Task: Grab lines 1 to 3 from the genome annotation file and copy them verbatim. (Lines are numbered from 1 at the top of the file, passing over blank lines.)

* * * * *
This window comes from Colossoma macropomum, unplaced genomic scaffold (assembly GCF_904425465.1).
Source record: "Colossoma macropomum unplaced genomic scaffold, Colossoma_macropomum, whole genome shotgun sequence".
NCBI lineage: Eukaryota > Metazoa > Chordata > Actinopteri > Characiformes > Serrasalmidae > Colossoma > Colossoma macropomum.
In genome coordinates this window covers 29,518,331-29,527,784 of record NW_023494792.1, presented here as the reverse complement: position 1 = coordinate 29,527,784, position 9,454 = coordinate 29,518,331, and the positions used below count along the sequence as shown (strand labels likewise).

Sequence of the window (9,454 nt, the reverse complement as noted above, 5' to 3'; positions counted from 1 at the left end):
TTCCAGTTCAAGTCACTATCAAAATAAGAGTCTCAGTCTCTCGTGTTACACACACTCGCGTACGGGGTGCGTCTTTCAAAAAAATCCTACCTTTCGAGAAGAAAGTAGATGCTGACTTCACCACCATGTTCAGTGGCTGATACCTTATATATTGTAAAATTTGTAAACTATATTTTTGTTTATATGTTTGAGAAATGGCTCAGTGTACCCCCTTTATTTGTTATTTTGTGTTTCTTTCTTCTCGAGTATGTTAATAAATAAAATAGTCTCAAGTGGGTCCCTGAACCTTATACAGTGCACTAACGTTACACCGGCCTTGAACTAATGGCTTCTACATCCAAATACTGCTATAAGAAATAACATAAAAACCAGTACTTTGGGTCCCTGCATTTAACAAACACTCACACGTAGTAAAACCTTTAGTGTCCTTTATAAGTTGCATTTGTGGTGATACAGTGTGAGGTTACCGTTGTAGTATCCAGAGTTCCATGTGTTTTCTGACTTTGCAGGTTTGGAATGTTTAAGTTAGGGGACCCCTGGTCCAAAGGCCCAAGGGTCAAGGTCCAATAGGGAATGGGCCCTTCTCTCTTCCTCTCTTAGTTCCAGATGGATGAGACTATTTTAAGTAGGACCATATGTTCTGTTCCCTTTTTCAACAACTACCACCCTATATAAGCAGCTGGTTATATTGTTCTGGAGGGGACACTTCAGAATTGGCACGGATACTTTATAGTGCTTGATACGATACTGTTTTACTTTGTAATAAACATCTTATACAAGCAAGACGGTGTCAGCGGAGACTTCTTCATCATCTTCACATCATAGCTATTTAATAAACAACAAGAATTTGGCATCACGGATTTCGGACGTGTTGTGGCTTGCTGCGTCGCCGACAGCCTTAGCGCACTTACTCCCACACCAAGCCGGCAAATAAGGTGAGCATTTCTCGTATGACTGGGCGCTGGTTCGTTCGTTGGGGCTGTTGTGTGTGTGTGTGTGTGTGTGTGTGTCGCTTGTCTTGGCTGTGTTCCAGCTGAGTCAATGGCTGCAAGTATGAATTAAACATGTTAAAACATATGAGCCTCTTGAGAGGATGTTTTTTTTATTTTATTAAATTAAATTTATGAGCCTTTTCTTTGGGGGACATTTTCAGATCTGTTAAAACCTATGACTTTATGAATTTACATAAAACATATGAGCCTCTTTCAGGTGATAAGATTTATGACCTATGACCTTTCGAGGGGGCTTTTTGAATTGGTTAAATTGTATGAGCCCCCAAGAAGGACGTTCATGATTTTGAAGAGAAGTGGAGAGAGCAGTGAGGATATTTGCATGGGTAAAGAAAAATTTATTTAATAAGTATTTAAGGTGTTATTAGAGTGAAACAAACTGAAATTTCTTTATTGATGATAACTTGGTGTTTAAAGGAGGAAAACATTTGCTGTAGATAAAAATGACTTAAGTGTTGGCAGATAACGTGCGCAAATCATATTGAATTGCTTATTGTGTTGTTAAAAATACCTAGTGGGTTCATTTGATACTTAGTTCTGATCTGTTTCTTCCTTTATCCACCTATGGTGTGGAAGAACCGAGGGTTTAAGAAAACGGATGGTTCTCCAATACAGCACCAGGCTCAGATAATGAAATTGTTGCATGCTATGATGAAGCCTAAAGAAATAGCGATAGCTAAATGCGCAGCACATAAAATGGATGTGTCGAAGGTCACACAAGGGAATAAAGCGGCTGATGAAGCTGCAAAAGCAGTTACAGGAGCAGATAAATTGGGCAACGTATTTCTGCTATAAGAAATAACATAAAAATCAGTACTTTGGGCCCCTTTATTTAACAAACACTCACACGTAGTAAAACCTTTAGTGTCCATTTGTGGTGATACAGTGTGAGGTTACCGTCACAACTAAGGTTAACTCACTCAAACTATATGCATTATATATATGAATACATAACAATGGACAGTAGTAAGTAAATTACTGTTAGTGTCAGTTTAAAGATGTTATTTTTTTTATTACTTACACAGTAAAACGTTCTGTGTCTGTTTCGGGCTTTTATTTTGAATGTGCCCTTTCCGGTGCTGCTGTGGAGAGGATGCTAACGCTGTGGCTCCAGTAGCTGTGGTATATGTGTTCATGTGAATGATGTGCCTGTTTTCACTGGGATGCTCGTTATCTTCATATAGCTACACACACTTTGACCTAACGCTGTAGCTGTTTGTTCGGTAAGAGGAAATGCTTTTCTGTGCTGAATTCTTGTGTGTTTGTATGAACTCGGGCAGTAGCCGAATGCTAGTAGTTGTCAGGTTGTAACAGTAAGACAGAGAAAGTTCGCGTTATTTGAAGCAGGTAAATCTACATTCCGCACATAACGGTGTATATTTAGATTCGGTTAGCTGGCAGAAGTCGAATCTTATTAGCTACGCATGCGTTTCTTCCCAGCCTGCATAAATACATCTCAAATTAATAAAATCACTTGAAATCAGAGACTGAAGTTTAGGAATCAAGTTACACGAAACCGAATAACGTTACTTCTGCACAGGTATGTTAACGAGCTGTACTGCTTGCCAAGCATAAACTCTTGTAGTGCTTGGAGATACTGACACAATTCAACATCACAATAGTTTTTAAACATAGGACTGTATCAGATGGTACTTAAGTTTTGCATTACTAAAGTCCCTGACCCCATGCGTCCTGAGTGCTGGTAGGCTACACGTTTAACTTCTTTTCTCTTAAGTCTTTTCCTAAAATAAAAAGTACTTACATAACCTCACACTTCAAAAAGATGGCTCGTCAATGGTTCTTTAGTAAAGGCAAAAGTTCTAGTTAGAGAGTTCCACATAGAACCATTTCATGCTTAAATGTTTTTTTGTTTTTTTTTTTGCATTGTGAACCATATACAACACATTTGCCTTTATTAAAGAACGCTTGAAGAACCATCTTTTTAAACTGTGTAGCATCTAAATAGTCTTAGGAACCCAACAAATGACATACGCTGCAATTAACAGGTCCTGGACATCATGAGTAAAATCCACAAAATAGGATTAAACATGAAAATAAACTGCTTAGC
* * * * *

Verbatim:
This window comes from Colossoma macropomum, unplaced genomic scaffold (assembly GCF_904425465.1).
Source record: "Colossoma macropomum unplaced genomic scaffold, Colossoma_macropomum, whole genome shotgun sequence".
NCBI lineage: Eukaryota > Metazoa > Chordata > Actinopteri > Characiformes > Serrasalmidae > Colossoma > Colossoma macropomum.